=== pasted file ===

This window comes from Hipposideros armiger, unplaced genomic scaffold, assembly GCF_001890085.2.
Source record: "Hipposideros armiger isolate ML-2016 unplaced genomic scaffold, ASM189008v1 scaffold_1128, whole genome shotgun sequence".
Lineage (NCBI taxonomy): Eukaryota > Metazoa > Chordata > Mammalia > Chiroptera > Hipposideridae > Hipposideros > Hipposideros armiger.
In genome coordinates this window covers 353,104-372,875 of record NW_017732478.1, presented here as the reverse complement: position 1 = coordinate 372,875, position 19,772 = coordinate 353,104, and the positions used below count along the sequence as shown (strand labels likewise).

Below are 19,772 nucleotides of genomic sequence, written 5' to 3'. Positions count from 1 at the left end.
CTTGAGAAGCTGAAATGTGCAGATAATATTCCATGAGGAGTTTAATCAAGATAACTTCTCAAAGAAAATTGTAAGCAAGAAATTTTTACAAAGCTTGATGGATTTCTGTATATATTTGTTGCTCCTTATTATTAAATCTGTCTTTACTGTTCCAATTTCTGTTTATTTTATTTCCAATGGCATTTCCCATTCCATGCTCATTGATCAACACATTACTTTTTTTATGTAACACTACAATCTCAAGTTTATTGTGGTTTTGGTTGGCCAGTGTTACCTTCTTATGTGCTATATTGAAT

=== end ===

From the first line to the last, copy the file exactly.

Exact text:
This window comes from Hipposideros armiger, unplaced genomic scaffold, assembly GCF_001890085.2.
Source record: "Hipposideros armiger isolate ML-2016 unplaced genomic scaffold, ASM189008v1 scaffold_1128, whole genome shotgun sequence".
Lineage (NCBI taxonomy): Eukaryota > Metazoa > Chordata > Mammalia > Chiroptera > Hipposideridae > Hipposideros > Hipposideros armiger.
In genome coordinates this window covers 353,104-372,875 of record NW_017732478.1, presented here as the reverse complement: position 1 = coordinate 372,875, position 19,772 = coordinate 353,104, and the positions used below count along the sequence as shown (strand labels likewise).

Below are 19,772 nucleotides of genomic sequence, written 5' to 3'. Positions count from 1 at the left end.
CTTGAGAAGCTGAAATGTGCAGATAATATTCCATGAGGAGTTTAATCAAGATAACTTCTCAAAGAAAATTGTAAGCAAGAAATTTTTACAAAGCTTGATGGATTTCTGTATATATTTGTTGCTCCTTATTATTAAATCTGTCTTTACTGTTCCAATTTCTGTTTATTTTATTTCCAATGGCATTTCCCATTCCATGCTCATTGATCAACACATTACTTTTTTTATGTAACACTACAATCTCAAGTTTATTGTGGTTTTGGTTGGCCAGTGTTACCTTCTTATGTGCTATATTGAAT